21 Sep 2011

New anti-graffiti system could go international

7:27 pm on 21 September 2011

The Auckland company behind an innovative anti-graffiti system says it's looking to sell it internationally.

The system sprays pressurised water on the tagger's target when sensors are triggered.


Graffiti Security Systems' latest version, known as Stormrail, was installed in the Palmerston North railyards on 20 July to protect the Capital Connection train that runs daily between Palmerston North and Wellington.

If someone approaches the train at night, sensors are triggered and a pressurised flow of water covers it, preventing aerosol paint from sticking.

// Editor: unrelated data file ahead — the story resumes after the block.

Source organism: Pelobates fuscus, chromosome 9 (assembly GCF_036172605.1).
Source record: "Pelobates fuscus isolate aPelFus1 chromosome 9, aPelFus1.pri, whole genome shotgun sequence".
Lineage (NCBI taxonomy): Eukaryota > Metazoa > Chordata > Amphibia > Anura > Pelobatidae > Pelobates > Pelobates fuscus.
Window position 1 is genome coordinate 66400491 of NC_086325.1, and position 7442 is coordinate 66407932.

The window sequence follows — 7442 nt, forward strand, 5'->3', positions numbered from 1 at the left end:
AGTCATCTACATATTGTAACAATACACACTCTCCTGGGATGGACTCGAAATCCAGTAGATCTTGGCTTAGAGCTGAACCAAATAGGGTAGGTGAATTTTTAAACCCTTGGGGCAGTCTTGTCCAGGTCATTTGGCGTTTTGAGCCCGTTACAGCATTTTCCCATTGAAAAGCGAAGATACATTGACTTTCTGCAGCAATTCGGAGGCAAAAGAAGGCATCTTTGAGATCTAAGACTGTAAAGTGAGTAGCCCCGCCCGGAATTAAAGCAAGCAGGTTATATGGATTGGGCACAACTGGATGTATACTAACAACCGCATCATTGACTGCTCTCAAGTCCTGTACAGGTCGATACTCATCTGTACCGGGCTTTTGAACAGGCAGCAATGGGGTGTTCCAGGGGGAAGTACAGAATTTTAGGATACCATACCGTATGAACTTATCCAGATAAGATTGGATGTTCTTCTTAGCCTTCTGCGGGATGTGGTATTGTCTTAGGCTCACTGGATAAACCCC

Operations manager Anthony Bicknell says there have been no successful acts of vandalism in the past two months and they're looking to capitalise on their success.

"We've got patents in New Zealand, Australia and the UK," he says, "and we've got patent-pending status in the United States, which we're soon to achieve, I hope.

"We've had some inquiries from Australia and UK at this stage which are fairly encouraging, but I want to do as much work as I can in New Zealand before we start looking at taking it offshore."

KiwiRail pleased with results

KiwiRail Commercial Manager Neil Buchanan says the technology has been tested extensively and works well.

He says while protective coatings and misting systems are relatively expensive, they have emerged as the most effective in controlling graffiti.

KiwiRail says it may use the Stormrail system in other areas, such as Wellington and Auckland, and there has been interest from rail authorities in Australia.